Automation, Artificial Intelligence and Labour Protection (April 2019)

Presented by Professor Valerio De Stefano.

CELRL Labour Law Seminar

Automation, Artificial Intelligence, and Labour Protection

Seminar presented by Professor Valerio De Stefano

Wednesday 10 April 2019: 1–2pm at Melbourne Law School

About the event

The academic and policy debate on automation and artificial intelligence has concentrated, so far, on how many jobs will be lost as a consequence of technological innovation. This seminar examined instead issues related to the quality of jobs in future labour markets. It addressed the detrimental effects on workers of awarding legal capacity and rights and obligation to AI and robots. It examined the implications of practices such as People Analytics and the use of big data to manage the workforce. It stressed on an oft-neglected feature of the contract of employment, namely the fact that it vests the employer with authority and managerial prerogatives over workers. It points out that a vital function of labour law is to limit these authority and prerogatives to protect the human dignity of workers. In light of this, it argued that even if a Universal Basic Income were introduced, the existence of managerial prerogatives would still warrant the existence of labour regulation since this regulation is about much more than protecting workers’ income. It then highlighted the benefits of human-rights based approaches to labour regulation to protect workers’ privacy against invasive electronic monitoring. It concluded by highlighting the crucial role of collective regulation and social partners in governing automation and the impact of technology at the workplace, by advocating for a crucial “human-in-command” approach to foster labour protection and human dignity.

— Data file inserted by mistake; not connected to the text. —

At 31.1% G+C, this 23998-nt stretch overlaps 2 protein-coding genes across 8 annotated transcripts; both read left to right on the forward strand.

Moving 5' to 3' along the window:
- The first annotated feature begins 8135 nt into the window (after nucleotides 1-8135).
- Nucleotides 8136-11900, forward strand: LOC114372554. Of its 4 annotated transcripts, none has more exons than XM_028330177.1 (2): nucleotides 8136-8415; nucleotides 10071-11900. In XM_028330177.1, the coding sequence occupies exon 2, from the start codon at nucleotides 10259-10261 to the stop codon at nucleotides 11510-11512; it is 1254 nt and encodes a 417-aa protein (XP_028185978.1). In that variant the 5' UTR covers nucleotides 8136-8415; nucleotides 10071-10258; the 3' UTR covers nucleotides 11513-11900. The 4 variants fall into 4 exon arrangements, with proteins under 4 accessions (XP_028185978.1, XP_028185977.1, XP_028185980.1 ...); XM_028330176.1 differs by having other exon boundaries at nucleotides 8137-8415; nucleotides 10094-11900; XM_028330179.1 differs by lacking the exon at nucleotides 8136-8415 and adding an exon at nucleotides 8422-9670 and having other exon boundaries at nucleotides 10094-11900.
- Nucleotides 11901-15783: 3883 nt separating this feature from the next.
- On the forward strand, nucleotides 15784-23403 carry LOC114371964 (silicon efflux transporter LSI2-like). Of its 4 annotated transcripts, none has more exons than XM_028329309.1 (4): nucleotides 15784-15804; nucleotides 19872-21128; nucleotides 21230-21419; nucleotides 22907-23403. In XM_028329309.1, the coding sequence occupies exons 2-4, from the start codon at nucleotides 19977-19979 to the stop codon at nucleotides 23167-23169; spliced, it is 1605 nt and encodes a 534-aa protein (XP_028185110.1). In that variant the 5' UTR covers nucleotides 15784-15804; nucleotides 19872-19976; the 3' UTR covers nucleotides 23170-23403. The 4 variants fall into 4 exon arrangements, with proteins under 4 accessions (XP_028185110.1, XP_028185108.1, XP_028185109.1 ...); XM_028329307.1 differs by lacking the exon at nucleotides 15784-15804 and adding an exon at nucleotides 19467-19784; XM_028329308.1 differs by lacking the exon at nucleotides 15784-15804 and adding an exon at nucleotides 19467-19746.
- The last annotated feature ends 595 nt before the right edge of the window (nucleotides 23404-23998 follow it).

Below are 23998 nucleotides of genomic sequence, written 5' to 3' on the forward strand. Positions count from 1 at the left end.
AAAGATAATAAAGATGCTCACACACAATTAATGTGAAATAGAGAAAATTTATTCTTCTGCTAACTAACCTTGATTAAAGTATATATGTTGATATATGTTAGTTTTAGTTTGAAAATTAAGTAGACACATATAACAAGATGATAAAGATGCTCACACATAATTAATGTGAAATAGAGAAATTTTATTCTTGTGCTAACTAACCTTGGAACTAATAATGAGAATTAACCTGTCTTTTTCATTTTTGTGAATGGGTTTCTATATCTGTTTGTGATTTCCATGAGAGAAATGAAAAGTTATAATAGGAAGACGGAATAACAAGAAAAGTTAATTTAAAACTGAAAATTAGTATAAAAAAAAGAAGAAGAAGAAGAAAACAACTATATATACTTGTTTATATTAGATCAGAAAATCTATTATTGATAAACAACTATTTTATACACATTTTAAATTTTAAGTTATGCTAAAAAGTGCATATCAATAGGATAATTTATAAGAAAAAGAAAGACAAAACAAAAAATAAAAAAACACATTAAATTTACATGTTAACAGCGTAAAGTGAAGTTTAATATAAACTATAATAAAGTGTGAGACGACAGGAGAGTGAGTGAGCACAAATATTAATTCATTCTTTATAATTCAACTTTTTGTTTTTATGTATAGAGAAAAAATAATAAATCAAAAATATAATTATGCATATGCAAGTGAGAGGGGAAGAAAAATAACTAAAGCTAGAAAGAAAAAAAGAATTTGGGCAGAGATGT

About the speaker

Valerio De Stefano is the BOFZAP Research Professor of Labour Law at KU Leuven, Belgium, where he does research on technology and fundamental labour rights. He obtained his PhD (2007-2011) at Bocconi, where he also received a postdoctoral fellowship for four years (2011-2014). He was a Distinguished Speaker at The William C. Wefel Center for Employment Law at Saint Louis University Law School for Spring 2018, a post-doctoral member at Clare Hall College at the University of Cambridge (2013) and a visiting academic at the University College of London (2012) and, until 2014, he practiced law in Milan. From 2014 to 2017, he worked as an officer of the International Labour Office (ILO) in Geneva. He is currently at the University of Melbourne as Senior Fellow (Melbourne Law Masters).